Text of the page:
Closeup of computer and tablet screens showing HTML
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Since the beginning of the internet, HTML has been crucial to making the world wide web work and appear the way we want it to. Let’s take a look at what HTML is and how it turns into the pages you see every day.

The Backbone of the Internet

HTML stands for “hypertext markup language.” It’s a coding language used to create pages that a web browser can display. Most of the web pages you find on the internet, including the one you’re reading this article on right now, are stored as an HTML file. Websites are a bunch of related HTML pages stored on a server somewhere. That’s why the language is frequently called the “backbone of the internet.”

Whenever you go to a page on the internet, you’re essentially requesting an HTML file stored on the server. Then, the browser you’re using, such as Chrome or Firefox, will parse the HTML and display it to you in the way that it’s intended.

HTML’s universality and versatility make it the single most popular markup language in the world. Most front-end web developers start by learning how to code in HTML. The drag-and-drop tools and WYSIWYG editors are eventually translated into HTML so that browsers can parse them.

RELATED: What Is a Markup Language?

How HTML Works

A sample of HTML code
Andrii Symonenko/

Like any programming language, HTML looks like a bunch of commands and text blocks before it’s turned into the front-facing visual. If you’re curious to see what the HTML on this particular page looks like and you’re on a desktop or laptop, try right-clicking anywhere on this page and select “View Page Source” (the option may vary depending on your browser). It should take you to a giant wall of code.

Most HTML is built using “element blocks,” which are snippets of HTML code that separate different elements on a page. For example, this article’s body is an element block, as is the menu, the recommendations below, and the page’s footer. These elements are coded in their own way, as they may behave differently.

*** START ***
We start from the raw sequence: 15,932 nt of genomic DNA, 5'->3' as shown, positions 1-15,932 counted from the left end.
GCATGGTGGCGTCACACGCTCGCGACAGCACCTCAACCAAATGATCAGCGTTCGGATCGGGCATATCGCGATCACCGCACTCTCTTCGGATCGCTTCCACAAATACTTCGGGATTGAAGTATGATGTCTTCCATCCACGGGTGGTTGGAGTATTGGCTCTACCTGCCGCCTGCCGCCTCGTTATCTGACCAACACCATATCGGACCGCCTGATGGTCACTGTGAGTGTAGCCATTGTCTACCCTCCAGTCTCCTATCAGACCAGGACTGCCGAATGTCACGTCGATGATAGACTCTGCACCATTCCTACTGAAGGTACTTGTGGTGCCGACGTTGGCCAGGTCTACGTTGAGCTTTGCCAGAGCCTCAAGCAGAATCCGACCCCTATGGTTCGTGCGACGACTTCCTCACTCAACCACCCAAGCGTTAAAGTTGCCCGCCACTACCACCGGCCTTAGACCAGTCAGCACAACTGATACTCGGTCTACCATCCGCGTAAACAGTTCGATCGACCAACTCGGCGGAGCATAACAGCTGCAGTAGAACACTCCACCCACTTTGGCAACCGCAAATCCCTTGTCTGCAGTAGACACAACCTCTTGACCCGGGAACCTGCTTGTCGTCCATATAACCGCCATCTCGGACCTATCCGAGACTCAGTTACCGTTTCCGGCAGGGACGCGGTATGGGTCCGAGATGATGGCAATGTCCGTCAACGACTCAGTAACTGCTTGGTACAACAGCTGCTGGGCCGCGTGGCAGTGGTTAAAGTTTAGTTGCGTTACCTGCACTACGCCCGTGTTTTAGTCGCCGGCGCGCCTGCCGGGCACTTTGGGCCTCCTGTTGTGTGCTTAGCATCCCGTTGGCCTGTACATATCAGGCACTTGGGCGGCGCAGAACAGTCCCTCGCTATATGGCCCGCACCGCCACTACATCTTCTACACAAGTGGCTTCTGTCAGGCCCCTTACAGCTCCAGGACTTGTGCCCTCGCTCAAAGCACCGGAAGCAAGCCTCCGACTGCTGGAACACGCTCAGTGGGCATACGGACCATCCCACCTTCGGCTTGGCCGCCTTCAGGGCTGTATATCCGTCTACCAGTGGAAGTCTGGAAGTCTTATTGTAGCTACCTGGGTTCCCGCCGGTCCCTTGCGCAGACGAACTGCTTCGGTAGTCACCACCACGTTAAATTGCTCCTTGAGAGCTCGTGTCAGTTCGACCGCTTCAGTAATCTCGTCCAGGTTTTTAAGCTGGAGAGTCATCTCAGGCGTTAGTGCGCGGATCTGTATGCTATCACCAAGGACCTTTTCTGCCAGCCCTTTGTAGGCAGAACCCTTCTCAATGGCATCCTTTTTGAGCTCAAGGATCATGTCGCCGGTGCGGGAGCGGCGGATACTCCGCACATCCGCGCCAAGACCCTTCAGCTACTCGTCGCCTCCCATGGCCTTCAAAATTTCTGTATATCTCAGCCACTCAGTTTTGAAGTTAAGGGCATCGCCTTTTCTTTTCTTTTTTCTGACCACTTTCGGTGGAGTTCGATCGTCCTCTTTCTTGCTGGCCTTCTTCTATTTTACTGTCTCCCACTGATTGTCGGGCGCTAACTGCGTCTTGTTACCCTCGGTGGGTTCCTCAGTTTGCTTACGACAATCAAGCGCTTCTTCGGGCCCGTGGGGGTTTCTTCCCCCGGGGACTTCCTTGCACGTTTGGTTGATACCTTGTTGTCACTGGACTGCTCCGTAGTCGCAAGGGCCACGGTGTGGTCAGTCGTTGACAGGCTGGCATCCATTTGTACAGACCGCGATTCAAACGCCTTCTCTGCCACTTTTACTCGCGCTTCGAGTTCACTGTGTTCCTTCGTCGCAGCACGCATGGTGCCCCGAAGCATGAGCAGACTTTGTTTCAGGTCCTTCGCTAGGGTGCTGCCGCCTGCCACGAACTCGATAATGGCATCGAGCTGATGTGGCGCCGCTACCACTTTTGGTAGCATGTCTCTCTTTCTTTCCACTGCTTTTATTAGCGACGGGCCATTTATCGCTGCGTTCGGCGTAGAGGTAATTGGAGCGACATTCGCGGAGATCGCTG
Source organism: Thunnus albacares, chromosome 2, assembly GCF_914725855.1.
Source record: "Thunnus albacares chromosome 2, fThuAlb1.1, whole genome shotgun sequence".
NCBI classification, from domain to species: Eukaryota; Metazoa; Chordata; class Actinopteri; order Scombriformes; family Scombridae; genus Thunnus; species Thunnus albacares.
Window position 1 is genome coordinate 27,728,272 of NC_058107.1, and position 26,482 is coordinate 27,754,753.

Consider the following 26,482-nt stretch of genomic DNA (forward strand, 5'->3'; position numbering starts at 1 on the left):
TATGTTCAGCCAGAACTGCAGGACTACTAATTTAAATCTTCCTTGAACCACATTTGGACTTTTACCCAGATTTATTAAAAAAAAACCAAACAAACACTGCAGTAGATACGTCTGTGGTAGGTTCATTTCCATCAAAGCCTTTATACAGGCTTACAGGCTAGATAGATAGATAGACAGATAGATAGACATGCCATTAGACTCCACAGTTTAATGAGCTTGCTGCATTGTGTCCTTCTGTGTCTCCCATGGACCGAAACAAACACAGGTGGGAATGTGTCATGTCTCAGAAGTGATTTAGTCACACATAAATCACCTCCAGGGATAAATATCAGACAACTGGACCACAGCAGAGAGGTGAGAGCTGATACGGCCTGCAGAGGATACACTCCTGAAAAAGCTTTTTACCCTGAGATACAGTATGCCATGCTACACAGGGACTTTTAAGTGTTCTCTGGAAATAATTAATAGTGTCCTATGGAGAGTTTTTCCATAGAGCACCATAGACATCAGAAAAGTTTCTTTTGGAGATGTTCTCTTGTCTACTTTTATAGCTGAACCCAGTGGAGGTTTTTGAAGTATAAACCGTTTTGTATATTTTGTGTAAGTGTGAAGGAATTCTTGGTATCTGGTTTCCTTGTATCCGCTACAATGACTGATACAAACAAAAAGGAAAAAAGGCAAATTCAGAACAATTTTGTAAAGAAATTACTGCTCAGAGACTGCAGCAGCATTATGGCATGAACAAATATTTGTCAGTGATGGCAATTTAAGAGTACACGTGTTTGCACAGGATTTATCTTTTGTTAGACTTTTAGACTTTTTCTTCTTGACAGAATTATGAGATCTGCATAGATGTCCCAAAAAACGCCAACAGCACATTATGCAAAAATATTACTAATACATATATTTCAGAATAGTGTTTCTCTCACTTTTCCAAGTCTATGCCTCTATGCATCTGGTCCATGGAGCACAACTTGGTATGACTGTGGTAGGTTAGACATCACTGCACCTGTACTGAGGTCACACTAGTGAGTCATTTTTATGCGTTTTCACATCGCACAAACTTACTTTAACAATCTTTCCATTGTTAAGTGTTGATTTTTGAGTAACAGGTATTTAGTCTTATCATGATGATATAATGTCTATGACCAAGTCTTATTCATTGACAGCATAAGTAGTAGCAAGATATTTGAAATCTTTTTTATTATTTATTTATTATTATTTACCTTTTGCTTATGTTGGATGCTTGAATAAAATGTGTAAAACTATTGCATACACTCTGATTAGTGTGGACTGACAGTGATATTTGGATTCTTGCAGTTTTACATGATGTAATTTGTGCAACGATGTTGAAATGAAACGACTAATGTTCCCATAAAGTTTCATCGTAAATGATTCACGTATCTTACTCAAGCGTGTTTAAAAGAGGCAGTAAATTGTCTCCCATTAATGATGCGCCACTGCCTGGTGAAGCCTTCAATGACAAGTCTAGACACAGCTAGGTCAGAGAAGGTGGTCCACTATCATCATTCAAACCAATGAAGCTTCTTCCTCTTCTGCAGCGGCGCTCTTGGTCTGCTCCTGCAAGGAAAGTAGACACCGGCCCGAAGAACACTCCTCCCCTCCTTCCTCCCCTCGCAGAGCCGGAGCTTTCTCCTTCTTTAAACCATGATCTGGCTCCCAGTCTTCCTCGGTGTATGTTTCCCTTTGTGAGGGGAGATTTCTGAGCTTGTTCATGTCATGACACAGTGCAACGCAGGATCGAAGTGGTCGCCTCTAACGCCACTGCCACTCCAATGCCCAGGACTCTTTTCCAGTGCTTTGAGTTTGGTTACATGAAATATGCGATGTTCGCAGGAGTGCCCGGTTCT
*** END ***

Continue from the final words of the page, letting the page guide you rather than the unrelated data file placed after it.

A crucial part of building out HTML pages is the use of Cascading Style Sheets (CSS). These are documents that define what particular elements of a page should look like. For example, how big images should be, what fonts should appear on a page, and how a web page should respond when it’s resized or stretched. These are all crucial to creating attractive, cohesive, and stylish websites. If you’ve noticed websites starting to look better in the last decade, the increasing use of CSS is the biggest reason. You can read more about CSS here.

One of the best things about HTML is its ability to run dynamic scripts via JavaScript or JS. These scripts can create dynamic elements. For example, on certain websites, hovering on an image will allow you to zoom into it. You can make this effect by coding in a JavaScript element.

RELATED: How to Disable (and Enable) JavaScript in Google Chrome

HTML Basics

While HTML is a fairly complex language with tons of different tags and blocks, there are a few HTML codes that might come in handy as you’re browsing the web. Here are a couple of basic HTML tags that you might encounter.

<a href="">How-to Geek</a>

How-To Geek

You use the <a> command to create a link. The URL is where the link will point to, and the text that reads “How-to Geek” is how it will appear to an end-user.

<b>bold</b> <i>italic</i> <u>underline</u>

bold italic underline

You can use the <b>, <i>, and <u> to apply the standard text formatting options: bold, italics, and underlined text.

<img src="picture.jpg">

The <img> tag is used to embed an image into a page. It will either pull the image from the same domain, or you can point it to an external domain. You can also customize it with some additional attributes, such as resizing and alt text.

<h1>heading 1</h1> <p>paragraph</p>

The above are heading and paragraph tags. Similar to how Microsoft Word allows you to sort the text into headers and body text, HTML can also format text based on default header and paragraph options. These formats are defined using the CSS stylesheet.

<p style="color:edr;">red paragraph</p>

You can also use the "style" attribute to customize the text with various style settings, such as text color, background color, and font size.

If you’re interested in learning more HTML formatting options, check out the W3Schools’ free resources. You’ll find a complete list of HTML tags that you can use to start building your web pages.

RELATED: What Is "Responsive Design," And How Do You Use It?

Profile Photo for Vann Vicente Vann Vicente
Vann Vicente has been a technology writer for four years, with a focus on explainers geared towards average consumers. He also works as a digital marketer for a regional e-commerce website. He's invested in internet culture, social media, and how people interact with the web.
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